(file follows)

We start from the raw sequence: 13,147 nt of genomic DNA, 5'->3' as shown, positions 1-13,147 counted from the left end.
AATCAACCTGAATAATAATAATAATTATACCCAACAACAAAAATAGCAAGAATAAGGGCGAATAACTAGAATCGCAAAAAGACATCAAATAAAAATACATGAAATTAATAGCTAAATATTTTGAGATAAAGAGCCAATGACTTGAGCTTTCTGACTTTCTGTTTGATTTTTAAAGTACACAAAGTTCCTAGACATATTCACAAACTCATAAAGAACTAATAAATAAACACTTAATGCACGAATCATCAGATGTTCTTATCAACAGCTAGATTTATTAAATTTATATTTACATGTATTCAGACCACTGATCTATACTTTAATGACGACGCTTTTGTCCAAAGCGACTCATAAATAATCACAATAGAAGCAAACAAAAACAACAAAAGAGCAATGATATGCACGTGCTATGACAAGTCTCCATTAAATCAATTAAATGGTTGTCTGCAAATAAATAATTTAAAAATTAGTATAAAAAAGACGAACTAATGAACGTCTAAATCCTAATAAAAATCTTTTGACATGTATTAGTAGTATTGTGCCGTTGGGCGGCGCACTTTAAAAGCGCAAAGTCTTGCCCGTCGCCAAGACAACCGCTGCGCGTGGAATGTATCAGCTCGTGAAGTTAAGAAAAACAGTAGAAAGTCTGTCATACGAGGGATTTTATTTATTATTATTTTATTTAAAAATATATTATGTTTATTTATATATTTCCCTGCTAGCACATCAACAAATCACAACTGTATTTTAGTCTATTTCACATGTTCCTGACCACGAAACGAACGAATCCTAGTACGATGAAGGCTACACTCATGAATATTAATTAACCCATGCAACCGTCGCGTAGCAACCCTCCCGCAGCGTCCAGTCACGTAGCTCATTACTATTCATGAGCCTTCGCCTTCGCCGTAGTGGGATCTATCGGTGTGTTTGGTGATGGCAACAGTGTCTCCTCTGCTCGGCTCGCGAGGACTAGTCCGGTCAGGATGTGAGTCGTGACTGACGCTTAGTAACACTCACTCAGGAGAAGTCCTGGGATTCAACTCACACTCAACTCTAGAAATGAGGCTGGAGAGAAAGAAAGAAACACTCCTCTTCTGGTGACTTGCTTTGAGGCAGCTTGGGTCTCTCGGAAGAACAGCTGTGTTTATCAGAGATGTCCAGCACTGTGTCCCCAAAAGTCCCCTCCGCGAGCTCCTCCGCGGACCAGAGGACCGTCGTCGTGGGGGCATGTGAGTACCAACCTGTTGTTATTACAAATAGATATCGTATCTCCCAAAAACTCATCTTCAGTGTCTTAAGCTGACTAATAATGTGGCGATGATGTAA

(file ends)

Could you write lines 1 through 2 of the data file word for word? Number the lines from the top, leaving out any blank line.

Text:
We start from the raw sequence: 13,147 nt of genomic DNA, 5'->3' as shown, positions 1-13,147 counted from the left end.
AATCAACCTGAATAATAATAATAATTATACCCAACAACAAAAATAGCAAGAATAAGGGCGAATAACTAGAATCGCAAAAAGACATCAAATAAAAATACATGAAATTAATAGCTAAATATTTTGAGATAAAGAGCCAATGACTTGAGCTTTCTGACTTTCTGTTTGATTTTTAAAGTACACAAAGTTCCTAGACATATTCACAAACTCATAAAGAACTAATAAATAAACACTTAATGCACGAATCATCAGATGTTCTTATCAACAGCTAGATTTATTAAATTTATATTTACATGTATTCAGACCACTGATCTATACTTTAATGACGACGCTTTTGTCCAAAGCGACTCATAAATAATCACAATAGAAGCAAACAAAAACAACAAAAGAGCAATGATATGCACGTGCTATGACAAGTCTCCATTAAATCAATTAAATGGTTGTCTGCAAATAAATAATTTAAAAATTAGTATAAAAAAGACGAACTAATGAACGTCTAAATCCTAATAAAAATCTTTTGACATGTATTAGTAGTATTGTGCCGTTGGGCGGCGCACTTTAAAAGCGCAAAGTCTTGCCCGTCGCCAAGACAACCGCTGCGCGTGGAATGTATCAGCTCGTGAAGTTAAGAAAAACAGTAGAAAGTCTGTCATACGAGGGATTTTATTTATTATTATTTTATTTAAAAATATATTATGTTTATTTATATATTTCCCTGCTAGCACATCAACAAATCACAACTGTATTTTAGTCTATTTCACATGTTCCTGACCACGAAACGAACGAATCCTAGTACGATGAAGGCTACACTCATGAATATTAATTAACCCATGCAACCGTCGCGTAGCAACCCTCCCGCAGCGTCCAGTCACGTAGCTCATTACTATTCATGAGCCTTCGCCTTCGCCGTAGTGGGATCTATCGGTGTGTTTGGTGATGGCAACAGTGTCTCCTCTGCTCGGCTCGCGAGGACTAGTCCGGTCAGGATGTGAGTCGTGACTGACGCTTAGTAACACTCACTCAGGAGAAGTCCTGGGATTCAACTCACACTCAACTCTAGAAATGAGGCTGGAGAGAAAGAAAGAAACACTCCTCTTCTGGTGACTTGCTTTGAGGCAGCTTGGGTCTCTCGGAAGAACAGCTGTGTTTATCAGAGATGTCCAGCACTGTGTCCCCAAAAGTCCCCTCCGCGAGCTCCTCCGCGGACCAGAGGACCGTCGTCGTGGGGGCATGTGAGTACCAACCTGTTGTTATTACAAATAGATATCGTATCTCCCAAAAACTCATCTTCAGTGTCTTAAGCTGACTAATAATGTGGCGATGATGTAA